Wandering around is half the fun of visiting this place — at least that’s what I tell myself.
I only have one day to see old town Toledo and it doesn’t take long to realize that I should have allotted more time to see this UNESCO World Heritage site.
The city is a popular daytrip from the capital city of Madrid, but to really see it at its best and get a feel for the memorable sites of this historic city, you should plan to spend at least one night.
Toledo is one of Spain’s great cities and even though the locals may not understand the term “Holy Toledo,” as I prepare to depart, the old saying makes more sense to me than it ever has before.
Toledo’s top sites
l Cathedral of Toledo: Built on top of a Moorish mosque between 1227 and 1493 AD, this cathedral is one of the finest gothic-style cathedrals in Spain. Highlights of the structure include its hand carved wooden choir, the Treasury, the Monstance and 750 stained glass windows dating between the 14th and the 16th centuries. Although the cathedral is the second largest in Spain, it is considered the most important church in the nation, because the most important Catholic prelates have resided in Toledo over the ages.
• Church of San Tome: El Greco’s most famous painting is housed in this church and it is worth a brief visit if only to see the painting. Painted in 1586, The Burial of the Count of Orgaz is considered a national treasure.
• Museum of Santa Cruz: Toledo is a UNESCO world heritage site and the Santa Cruz museum helps tell the story of this great city. You’ll also find some great works of art including El Greco’s Assumption of the Virgin.
• Real Fundacion de Toledo: This museum houses most of the El Greco paintings in Toledo (about 20 in all).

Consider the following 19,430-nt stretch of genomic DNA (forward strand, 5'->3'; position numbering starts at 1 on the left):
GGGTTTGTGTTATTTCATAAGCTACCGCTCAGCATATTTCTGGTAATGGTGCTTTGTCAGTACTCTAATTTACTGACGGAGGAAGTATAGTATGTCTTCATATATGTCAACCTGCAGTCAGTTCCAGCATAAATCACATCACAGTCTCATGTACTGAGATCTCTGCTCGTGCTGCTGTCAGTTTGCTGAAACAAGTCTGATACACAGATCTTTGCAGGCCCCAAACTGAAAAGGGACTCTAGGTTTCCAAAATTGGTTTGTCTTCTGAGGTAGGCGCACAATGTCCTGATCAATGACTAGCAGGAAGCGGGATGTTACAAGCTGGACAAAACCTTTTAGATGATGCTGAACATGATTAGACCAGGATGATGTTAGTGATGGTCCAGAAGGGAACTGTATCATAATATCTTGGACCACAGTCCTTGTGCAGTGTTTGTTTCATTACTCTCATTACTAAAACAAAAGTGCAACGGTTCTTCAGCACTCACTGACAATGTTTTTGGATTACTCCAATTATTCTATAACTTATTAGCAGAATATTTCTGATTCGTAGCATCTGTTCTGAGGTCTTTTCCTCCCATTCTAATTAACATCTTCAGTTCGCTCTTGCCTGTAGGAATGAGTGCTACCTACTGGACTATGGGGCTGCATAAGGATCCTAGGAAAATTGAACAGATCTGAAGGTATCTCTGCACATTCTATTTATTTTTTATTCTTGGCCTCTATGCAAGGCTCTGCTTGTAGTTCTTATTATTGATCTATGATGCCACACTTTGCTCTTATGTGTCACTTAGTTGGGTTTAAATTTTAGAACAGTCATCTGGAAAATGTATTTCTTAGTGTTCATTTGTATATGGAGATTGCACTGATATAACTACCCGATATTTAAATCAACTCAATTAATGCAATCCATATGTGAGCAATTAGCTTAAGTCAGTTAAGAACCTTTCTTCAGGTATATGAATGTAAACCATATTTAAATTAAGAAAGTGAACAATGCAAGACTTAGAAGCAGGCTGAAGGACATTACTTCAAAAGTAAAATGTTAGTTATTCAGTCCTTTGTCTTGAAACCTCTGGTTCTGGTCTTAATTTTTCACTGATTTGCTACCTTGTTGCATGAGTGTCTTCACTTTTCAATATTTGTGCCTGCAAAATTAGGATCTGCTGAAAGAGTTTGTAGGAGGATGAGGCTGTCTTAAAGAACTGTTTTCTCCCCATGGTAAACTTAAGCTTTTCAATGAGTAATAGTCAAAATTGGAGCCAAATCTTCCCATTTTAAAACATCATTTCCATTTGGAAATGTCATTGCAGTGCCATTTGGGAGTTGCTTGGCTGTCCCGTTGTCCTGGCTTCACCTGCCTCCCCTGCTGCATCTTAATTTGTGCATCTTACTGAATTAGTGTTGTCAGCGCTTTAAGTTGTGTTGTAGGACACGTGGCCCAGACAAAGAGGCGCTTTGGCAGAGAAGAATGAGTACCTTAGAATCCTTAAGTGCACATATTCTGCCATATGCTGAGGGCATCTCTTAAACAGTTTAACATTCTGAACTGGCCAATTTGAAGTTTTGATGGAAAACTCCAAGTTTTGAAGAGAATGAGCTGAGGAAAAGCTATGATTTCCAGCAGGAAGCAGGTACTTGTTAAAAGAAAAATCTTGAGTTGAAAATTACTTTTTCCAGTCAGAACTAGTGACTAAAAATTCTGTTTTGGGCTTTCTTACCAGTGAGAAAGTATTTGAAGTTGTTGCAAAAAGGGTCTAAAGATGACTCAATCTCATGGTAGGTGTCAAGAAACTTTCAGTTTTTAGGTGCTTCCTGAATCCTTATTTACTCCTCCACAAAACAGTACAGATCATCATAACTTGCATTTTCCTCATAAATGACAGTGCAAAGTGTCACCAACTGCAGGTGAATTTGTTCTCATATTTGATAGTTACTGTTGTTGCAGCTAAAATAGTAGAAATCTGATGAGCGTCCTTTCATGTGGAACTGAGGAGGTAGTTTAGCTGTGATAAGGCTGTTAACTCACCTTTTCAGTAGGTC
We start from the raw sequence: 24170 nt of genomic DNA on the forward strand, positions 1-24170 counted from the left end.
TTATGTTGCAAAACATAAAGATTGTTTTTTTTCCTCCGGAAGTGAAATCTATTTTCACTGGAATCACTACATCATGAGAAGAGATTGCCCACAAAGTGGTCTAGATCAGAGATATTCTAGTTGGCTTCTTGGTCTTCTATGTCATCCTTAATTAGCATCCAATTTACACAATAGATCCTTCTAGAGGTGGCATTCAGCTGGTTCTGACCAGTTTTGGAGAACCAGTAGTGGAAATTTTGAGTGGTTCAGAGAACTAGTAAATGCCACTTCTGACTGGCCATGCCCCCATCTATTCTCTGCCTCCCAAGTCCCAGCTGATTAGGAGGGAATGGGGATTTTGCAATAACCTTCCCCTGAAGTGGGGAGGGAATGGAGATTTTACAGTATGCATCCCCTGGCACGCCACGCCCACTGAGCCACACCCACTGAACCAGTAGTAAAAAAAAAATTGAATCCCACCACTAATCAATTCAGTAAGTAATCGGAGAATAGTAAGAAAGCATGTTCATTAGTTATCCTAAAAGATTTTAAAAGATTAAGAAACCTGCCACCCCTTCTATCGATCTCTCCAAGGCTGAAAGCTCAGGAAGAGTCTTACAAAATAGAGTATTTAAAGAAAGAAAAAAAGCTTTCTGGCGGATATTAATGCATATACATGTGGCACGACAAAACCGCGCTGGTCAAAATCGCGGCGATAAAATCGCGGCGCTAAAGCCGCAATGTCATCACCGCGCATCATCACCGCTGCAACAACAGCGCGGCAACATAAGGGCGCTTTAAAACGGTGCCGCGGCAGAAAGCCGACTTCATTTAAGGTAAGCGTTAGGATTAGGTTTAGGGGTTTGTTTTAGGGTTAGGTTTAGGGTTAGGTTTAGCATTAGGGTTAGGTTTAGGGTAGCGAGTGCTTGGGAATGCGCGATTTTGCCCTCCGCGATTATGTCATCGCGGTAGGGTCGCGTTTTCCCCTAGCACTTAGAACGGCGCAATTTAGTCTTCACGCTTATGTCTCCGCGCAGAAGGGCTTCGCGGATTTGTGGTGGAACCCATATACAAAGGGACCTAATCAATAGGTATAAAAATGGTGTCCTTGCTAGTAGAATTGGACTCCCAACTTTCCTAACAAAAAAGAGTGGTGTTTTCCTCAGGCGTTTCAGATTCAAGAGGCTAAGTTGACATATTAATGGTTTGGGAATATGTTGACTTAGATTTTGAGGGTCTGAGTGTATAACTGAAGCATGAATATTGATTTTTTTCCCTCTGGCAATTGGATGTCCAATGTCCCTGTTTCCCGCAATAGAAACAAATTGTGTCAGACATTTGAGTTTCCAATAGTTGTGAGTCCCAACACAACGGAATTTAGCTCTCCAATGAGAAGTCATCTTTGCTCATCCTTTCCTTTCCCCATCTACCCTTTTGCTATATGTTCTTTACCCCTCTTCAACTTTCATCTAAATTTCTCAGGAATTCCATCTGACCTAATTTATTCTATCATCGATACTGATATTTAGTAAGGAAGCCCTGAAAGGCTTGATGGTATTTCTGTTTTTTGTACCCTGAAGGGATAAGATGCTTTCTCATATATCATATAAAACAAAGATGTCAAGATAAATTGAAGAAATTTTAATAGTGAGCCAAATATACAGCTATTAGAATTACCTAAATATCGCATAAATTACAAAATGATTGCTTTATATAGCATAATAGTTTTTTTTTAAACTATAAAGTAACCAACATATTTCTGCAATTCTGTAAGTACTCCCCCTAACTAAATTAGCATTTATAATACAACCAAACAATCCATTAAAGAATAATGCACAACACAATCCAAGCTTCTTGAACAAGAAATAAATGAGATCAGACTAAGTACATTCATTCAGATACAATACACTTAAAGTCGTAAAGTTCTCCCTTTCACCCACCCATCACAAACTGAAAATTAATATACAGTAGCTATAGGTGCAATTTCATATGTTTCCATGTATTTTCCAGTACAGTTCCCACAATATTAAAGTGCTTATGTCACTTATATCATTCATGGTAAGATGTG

• The Alcazar: This big stone fort and palace sits on the highest point in the old city. The Alcazar was built over a third century Roman palace in the 1500s. It became famous in 1936 during the Spanish Civil War when Republicans laid siege to it for 70 days. Although it was largely destroyed during the siege, it was rebuilt in 1940.
• Monastery of San Juan de los Reyes: Built by Queen Isabella, one of the most interesting features of this monastery are the chains that hang on the exterior walls. The chains were hung in 1494 to symbolize the triumph of Christianity and to represent the many Christian prisoners who were freed in the campaign to conquer Granada.
• Cristo de la Luz Mosque: Built in 980, this mosque survived because it was converted into a Catholic church in the 12th century and remodelled for Christian worship. Many of the Moorish inscriptions and decorations survived and today the building is the most important example of Islamic art in the city.
Debbie Olsen is a Lacombe-based freelance writer. If you have a travel story you would like to share or know someone with an interesting travel story who we might interview, please email: DOGO@telusplanet.net or write to: Debbie Olsen, c/o Red Deer Advocate, 2950 Bremner Ave., Red Deer, Alta., T4R 1M9.